Data can be modified as it loads into the Oracle Database. Note that this only applies for the conventional load path and not for direct path loads.
LOAD DATA
INFILE *
INTO TABLE modified_data( rec_no "my_db_sequence.nextval", region CONSTANT '31', time_loaded "to_char(SYSDATE, 'HH24:MI')", data1 POSITION(1:5)  ":data1/100", data2 POSITION(6:15) "upper(:data2)", data3 POSITION(16:22)"to_date(:data3, 'YYMMDD')" )
BEGINDATA
            11111AAAAAAAAAA991201
            22222BBBBBBBBBB990112

LOAD DATA
INFILE 'mail_orders.txt'
BADFILE 'bad_orders.txt'
APPEND
INTO TABLE mailing_list
FIELDS TERMINATED BY ","(addr, city, state, zipcode, mailing_addr "decode(:mailing_addr, null, :addr, :mailing_addr)", mailing_city "decode(:mailing_city, null, :city, :mailing_city)", mailing_state)

7. Can one load data into multiple tables at once?

Look at the following control file:
LOAD DATA
INFILE *
REPLACE
INTO TABLE emp 
WHEN empno != ' ' ( empno  POSITION(1:4) INTEGER EXTERNAL, ename  POSITION(6:15)  CHAR, deptno POSITION(17:18) CHAR, mgr POSITION(20:23) INTEGER EXTERNAL )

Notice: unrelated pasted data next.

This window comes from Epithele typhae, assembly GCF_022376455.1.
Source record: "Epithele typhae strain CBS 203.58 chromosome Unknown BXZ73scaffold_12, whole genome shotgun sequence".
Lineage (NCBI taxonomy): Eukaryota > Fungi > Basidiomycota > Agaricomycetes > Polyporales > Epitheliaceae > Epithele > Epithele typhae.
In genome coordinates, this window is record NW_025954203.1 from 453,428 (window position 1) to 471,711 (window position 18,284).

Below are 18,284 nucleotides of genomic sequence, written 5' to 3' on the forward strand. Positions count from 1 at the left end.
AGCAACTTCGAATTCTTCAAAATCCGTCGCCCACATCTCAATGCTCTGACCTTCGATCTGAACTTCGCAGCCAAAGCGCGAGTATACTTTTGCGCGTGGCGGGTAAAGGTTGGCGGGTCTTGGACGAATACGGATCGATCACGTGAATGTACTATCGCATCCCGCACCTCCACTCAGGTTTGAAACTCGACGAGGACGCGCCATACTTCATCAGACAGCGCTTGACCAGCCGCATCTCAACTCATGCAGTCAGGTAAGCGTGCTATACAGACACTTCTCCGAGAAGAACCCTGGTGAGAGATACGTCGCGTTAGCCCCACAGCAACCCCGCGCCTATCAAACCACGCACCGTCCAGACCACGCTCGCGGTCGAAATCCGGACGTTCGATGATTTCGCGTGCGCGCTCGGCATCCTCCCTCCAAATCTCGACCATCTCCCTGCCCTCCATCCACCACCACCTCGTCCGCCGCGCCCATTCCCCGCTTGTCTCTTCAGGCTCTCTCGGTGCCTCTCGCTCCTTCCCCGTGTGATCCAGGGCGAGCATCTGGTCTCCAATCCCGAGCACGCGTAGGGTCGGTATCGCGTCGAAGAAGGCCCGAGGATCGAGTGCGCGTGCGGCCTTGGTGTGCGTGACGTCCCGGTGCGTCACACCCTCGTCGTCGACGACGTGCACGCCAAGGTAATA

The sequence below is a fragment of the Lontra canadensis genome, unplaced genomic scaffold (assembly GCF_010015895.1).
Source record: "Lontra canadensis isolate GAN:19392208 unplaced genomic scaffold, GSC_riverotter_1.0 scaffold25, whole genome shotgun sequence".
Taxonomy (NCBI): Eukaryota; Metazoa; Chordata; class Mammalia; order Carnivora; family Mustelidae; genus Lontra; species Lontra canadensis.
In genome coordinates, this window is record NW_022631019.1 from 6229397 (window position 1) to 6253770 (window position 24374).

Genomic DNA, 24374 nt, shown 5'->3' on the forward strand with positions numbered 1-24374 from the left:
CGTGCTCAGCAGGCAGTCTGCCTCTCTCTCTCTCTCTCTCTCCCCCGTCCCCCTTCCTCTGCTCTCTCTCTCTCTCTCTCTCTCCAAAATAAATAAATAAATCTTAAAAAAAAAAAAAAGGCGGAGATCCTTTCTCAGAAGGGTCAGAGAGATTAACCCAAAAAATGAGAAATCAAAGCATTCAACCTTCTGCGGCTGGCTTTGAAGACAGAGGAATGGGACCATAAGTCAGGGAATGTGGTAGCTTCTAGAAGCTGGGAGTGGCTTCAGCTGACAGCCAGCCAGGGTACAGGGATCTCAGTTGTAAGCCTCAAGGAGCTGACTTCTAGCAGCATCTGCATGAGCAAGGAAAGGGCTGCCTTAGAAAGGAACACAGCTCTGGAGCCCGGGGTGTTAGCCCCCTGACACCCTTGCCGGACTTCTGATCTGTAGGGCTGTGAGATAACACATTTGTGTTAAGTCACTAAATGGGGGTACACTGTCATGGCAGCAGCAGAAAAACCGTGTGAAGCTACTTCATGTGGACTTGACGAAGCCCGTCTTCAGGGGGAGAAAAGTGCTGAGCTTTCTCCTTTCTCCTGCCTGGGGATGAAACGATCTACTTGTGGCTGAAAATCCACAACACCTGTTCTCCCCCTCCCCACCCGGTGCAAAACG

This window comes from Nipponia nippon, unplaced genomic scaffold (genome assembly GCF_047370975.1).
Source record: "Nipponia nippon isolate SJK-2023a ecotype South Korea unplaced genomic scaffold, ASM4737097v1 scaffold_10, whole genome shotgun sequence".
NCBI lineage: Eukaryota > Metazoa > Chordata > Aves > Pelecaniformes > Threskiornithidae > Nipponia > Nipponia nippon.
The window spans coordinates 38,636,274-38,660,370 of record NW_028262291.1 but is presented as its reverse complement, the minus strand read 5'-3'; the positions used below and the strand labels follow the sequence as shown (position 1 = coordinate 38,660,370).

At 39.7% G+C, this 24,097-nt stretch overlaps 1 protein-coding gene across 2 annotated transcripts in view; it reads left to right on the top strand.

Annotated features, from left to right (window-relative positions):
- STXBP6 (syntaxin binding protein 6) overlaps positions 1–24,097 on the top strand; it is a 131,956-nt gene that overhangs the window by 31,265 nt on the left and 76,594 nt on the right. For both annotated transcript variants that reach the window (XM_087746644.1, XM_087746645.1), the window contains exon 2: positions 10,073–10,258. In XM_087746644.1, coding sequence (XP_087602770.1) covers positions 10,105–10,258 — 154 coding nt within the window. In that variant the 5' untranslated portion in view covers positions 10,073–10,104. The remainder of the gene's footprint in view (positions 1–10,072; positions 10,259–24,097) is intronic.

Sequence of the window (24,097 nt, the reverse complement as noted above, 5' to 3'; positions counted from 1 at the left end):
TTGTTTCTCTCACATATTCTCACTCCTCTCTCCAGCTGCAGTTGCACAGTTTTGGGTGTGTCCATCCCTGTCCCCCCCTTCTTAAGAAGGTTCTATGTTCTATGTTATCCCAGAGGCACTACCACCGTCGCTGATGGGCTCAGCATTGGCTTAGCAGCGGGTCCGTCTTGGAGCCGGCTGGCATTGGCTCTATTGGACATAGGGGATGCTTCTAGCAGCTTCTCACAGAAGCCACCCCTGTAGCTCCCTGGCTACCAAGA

INTO TABLE proj WHEN projno != ' ' 
( projno POSITION(25:27) INTEGER EXTERNAL, empno  POSITION(1:4)  INTEGER EXTERNAL )

8. Can one selectively load only the records that one need?

Look at this example, (01) is the first character, (30:37) are characters 30 to 37:
LOAD DATA
INFILE  'mydata.dat' BADFILE  'mydata.bad' DISCARDFILE 'mydata.dis'
APPEND
INTO TABLE my_selective_table 
WHEN (01) <> 'H' and (01) <> 'T' and (30:37) ='19991217'
(region CONSTANT '31', service_key POSITION(01:11) INTEGER EXTERNAL, call_b_no POSITION(12:29) CHAR )

9. Can one skip certain columns while loading data?